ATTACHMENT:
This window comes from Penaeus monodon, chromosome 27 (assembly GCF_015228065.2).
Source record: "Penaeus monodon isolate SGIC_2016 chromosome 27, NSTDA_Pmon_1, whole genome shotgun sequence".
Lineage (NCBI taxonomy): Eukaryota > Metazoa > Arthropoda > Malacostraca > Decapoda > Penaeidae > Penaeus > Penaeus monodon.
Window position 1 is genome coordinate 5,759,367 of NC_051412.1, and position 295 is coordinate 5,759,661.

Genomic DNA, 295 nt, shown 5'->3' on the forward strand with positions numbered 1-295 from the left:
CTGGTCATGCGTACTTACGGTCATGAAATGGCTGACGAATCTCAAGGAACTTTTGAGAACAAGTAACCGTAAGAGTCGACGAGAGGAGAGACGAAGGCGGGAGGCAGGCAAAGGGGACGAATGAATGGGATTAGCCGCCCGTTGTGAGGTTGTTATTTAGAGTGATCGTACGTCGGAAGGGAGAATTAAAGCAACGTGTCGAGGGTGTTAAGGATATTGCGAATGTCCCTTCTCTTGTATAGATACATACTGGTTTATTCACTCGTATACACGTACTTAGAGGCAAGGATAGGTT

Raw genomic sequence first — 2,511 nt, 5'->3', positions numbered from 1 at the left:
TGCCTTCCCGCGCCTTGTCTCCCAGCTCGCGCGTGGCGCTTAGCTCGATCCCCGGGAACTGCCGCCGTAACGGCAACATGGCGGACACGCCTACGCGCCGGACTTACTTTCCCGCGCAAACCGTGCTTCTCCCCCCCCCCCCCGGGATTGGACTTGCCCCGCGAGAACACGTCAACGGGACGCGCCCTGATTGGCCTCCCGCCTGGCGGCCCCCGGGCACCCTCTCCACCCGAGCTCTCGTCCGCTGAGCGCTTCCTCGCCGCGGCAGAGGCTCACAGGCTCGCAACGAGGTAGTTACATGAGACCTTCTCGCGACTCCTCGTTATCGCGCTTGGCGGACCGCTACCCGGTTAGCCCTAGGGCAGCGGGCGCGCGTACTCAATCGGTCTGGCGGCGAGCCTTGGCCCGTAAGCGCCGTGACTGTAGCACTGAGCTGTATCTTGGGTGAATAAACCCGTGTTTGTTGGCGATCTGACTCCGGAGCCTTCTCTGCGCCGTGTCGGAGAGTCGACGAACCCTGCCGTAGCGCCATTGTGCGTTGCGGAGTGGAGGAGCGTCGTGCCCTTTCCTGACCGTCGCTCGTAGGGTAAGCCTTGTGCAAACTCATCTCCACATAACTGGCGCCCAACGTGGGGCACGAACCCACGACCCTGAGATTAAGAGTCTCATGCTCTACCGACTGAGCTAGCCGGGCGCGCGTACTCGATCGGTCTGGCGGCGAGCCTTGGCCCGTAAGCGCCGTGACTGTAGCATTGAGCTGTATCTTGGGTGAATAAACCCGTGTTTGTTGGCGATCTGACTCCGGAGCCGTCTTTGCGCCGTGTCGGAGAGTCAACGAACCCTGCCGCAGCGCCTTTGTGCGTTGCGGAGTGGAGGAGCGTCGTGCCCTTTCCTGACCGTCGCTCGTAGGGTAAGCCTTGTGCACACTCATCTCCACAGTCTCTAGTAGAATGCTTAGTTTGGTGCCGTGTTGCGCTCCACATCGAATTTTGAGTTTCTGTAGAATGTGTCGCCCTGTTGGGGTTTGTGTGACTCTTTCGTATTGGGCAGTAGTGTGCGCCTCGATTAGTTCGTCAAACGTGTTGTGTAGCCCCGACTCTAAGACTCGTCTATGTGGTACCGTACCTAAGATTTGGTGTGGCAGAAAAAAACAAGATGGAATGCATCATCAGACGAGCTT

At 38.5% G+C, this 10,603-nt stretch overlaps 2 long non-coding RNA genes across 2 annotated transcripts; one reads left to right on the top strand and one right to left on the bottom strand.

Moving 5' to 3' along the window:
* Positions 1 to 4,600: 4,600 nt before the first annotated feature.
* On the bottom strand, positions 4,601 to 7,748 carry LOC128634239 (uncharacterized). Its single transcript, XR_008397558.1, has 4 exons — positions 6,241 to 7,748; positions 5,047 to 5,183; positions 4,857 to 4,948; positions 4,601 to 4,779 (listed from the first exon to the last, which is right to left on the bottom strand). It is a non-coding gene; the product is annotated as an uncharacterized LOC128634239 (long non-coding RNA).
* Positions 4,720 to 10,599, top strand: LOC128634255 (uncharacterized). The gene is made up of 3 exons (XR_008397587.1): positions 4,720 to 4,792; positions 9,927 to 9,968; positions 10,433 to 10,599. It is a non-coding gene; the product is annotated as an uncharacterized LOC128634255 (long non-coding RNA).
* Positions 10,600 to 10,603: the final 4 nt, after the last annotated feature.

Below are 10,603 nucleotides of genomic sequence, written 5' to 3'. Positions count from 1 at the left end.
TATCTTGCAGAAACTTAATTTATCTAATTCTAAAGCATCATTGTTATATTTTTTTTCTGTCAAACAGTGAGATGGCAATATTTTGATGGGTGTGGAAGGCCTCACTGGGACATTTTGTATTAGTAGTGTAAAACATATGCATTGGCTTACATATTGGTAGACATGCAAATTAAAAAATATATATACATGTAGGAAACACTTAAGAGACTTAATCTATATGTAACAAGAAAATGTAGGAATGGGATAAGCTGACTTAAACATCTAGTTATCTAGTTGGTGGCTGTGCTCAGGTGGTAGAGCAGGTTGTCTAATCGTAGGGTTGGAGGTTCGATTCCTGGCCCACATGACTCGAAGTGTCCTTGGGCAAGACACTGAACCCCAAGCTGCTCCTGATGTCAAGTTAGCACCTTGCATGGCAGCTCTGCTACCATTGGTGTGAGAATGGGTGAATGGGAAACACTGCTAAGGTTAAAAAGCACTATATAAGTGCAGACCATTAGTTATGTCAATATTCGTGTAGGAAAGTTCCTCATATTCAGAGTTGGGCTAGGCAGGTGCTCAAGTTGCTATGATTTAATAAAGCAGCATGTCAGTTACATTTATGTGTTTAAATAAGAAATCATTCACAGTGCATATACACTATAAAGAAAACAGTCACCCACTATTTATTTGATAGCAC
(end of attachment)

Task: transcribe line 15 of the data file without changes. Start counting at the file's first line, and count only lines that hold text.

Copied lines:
Below are 10,603 nucleotides of genomic sequence, written 5' to 3'. Positions count from 1 at the left end.